Preparing a business for sale

The sale of any business is the culmination of years of hard work. It can be a complex process but getting in right at the onset is an absolute must.

How do you maximise the return when preparing your business for sale? Here are some key elements to consider prior to entering into the sale of any business:

What is your objective?

Before you commit to a sale you need to decide whether you would like to remain involved in the business, sell a minority stake, sell a specific element of your business or do you want to retire and exit altogether? Any legal advice you receive will be tailored to your specific circumstances and the route you wish to take to exit.  

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Think ahead

You want to get the best price for your business and this means starting the sale process at least a year prior to completion and commencing the preparation in earnest at least six months prior to that. The value of your company will be affected by the market at the time of the sale. You should therefore work closely with us at Stephensons to best market and present your business for sale. This includes managing the unrecoverable debts, mitigating any potential claims against the business and ensuring a sound business model / plan is in place.

The business will also need to manage dividends, drawings and expenses well in advance of the sale. It is vital that you work with your accountant to ensure you are able to demonstrate the profitability of the business. The due diligence searches will uncover the steps you have taken demonstrating that your business has been run effectively and efficiently.

Develop a realistic growth plan

What are the potential expansion opportunities available for a buyer? You need to be well versed in the state of your specific marketplace and the opportunities available for the new owner as well as the evidence to back this up.

Audit your business from the viewpoint of a buyer. This means looking at everything that contributes to your business’ success from facilities, products and people to marketing and your brand image. Reflect on the findings and take time to improve on anything you see lacking prior to commencing the sale process.

It might seem trivial, but assess the physical appearance of your premises as first impressions can influence the negotiation process. 

You need to be able to present the potential buyer with hard data on how predicted future growth and expansion will be achieved. You need to be able to support your business plan with evidence of what has been achieved previously. 

Establish a management structure

How is the current management structure set up and will it ensure the business continues to operate effectively and profitably when the current owners and shareholders are no longer part of the team? Any potential buyer will want to be reassured that the transition of the business to new ownership will be seamless. It is important to consider succession planning and leadership.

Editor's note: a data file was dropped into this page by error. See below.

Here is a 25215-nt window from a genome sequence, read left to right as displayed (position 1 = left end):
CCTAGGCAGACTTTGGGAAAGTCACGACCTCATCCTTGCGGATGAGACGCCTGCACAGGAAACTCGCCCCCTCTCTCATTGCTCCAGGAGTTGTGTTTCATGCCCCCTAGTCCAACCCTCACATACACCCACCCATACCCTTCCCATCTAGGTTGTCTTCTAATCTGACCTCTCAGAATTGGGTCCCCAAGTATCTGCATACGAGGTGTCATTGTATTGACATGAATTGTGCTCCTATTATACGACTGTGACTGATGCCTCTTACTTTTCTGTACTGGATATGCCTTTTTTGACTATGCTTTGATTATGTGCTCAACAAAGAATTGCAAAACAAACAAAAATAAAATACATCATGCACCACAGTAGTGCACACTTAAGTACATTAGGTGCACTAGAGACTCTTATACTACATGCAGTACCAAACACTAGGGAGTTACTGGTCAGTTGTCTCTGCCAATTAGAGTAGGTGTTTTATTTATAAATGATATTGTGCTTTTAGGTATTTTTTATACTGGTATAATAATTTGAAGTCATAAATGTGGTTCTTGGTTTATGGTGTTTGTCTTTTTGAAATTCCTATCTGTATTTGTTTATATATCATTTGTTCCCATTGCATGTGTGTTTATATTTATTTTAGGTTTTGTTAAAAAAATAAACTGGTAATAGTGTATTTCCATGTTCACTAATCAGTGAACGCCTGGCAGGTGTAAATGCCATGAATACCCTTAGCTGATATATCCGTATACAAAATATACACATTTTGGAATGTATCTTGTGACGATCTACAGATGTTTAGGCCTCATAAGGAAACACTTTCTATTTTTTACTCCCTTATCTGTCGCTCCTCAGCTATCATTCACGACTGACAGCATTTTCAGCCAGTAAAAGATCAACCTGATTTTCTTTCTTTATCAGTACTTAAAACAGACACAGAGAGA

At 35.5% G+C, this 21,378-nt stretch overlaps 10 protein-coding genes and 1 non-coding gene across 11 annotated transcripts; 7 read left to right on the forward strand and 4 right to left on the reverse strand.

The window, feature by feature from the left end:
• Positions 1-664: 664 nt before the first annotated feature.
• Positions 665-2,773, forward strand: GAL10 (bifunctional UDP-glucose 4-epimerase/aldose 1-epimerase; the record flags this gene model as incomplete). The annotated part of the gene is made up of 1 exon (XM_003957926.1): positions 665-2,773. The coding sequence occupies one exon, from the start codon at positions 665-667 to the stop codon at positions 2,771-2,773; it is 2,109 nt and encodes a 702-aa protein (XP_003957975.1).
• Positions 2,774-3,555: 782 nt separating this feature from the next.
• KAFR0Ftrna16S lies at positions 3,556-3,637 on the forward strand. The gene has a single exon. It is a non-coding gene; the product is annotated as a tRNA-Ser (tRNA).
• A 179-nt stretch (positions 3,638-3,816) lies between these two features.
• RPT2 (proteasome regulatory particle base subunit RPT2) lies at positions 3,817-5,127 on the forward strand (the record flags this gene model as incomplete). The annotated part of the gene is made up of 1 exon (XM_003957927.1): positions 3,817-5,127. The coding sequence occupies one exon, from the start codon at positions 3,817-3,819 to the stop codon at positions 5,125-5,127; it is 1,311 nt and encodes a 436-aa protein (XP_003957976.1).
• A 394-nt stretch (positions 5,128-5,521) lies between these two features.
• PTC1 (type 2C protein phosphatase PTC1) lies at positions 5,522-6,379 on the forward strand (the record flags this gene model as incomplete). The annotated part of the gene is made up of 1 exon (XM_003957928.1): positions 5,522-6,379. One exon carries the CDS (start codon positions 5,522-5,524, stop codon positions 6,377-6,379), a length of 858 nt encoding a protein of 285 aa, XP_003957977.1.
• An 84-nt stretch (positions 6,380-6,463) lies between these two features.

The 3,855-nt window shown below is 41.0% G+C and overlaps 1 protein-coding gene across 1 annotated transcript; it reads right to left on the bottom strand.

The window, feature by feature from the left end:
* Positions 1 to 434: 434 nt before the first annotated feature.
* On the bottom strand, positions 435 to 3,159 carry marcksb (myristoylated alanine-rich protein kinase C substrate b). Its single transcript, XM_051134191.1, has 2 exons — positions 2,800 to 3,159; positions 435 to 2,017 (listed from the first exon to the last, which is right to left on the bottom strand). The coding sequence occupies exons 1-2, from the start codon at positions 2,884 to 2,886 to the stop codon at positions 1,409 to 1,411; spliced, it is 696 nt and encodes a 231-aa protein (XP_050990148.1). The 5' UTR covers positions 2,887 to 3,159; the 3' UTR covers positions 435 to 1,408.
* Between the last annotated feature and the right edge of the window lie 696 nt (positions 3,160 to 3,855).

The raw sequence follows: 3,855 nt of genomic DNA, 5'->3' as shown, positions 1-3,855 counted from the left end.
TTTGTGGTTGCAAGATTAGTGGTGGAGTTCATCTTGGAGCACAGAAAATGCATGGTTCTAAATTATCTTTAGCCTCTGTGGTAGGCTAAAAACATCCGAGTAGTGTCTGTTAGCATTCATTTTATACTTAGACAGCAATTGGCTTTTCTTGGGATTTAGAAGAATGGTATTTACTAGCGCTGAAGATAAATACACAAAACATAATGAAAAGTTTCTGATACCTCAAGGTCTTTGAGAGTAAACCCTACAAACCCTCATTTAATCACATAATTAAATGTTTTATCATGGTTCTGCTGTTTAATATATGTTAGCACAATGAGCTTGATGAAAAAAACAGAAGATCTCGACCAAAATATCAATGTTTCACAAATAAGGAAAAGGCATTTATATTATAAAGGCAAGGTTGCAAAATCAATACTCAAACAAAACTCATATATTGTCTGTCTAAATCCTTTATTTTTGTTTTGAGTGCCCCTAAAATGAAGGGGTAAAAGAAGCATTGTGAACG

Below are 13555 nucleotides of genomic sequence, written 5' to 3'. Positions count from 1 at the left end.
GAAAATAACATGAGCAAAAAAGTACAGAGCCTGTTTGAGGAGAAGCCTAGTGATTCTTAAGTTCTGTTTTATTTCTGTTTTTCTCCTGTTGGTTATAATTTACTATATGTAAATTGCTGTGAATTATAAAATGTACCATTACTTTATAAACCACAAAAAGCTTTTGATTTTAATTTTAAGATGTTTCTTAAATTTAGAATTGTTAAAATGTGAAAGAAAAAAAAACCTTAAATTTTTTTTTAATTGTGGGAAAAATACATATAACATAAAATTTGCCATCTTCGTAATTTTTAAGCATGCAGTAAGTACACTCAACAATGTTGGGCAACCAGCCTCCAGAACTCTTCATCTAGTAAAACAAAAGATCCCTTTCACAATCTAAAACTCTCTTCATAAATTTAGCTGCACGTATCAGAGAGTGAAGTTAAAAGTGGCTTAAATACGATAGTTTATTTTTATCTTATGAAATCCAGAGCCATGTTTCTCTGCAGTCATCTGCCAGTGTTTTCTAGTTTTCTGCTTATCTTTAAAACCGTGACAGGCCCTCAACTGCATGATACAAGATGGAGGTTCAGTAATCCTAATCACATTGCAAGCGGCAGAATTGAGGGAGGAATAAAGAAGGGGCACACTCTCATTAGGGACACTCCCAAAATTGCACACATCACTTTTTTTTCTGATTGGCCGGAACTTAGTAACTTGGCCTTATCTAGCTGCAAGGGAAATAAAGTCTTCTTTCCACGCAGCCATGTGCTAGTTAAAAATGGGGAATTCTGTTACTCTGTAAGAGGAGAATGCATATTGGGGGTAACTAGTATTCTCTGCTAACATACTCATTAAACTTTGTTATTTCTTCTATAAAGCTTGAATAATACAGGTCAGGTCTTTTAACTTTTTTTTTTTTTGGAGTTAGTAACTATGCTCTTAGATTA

The juggling process of preparing for a sale and the transaction itself, whilst continuing to run a business, can be a daunting task. Serious consideration should be given to appointing a director or a general manager to run the day-to-day business in the interim.

Remove cost inefficiencies

A buyer will be disincentivised by an acquisition which will require a significant investment post sale. Equally, by cutting unnecessary costs the profitability of the business will increase, leading to higher returns in the sale.

Therefore, carefully review any major expenses which will affect profitability along with general overheads which can put a heavy financial burden on a company.

Financial controls

Buyers will want to see the company’s current accounts amongst other financial documentation. This information needs to be presented in a simple format and any discrepancies on the balance sheets need to be explained.

Identify a buyer

Beware of commencing the sales process too soon. You want to avoid being involved in the process of putting things right in the business when you have your potential buyer and their advisors observing and scrutinising your progress!

Discretion is key

The sale of a business can create considerable unrest among your team, customers and suppliers. So, keep it under wraps until there is a committed buyer and a deal on the table.

Seek professional advice

Identify your professional advisers early on in the process. You will need the best available advice from a lawyer, accountant, specialist tax adviser and broker or corporate finance adviser to find a buyer and negotiate the sale.

The advisors you have chosen can assist in deciding on a realistic valuation, gather financial information, discreetly solicit possible buyers, produce the sales memorandum and confidentiality agreement for interested parties and negotiate a beneficial sales agreement.

If you are thinking about selling your business and need expert advice call one of our corporate lawyers on 0203 816 9303 today.


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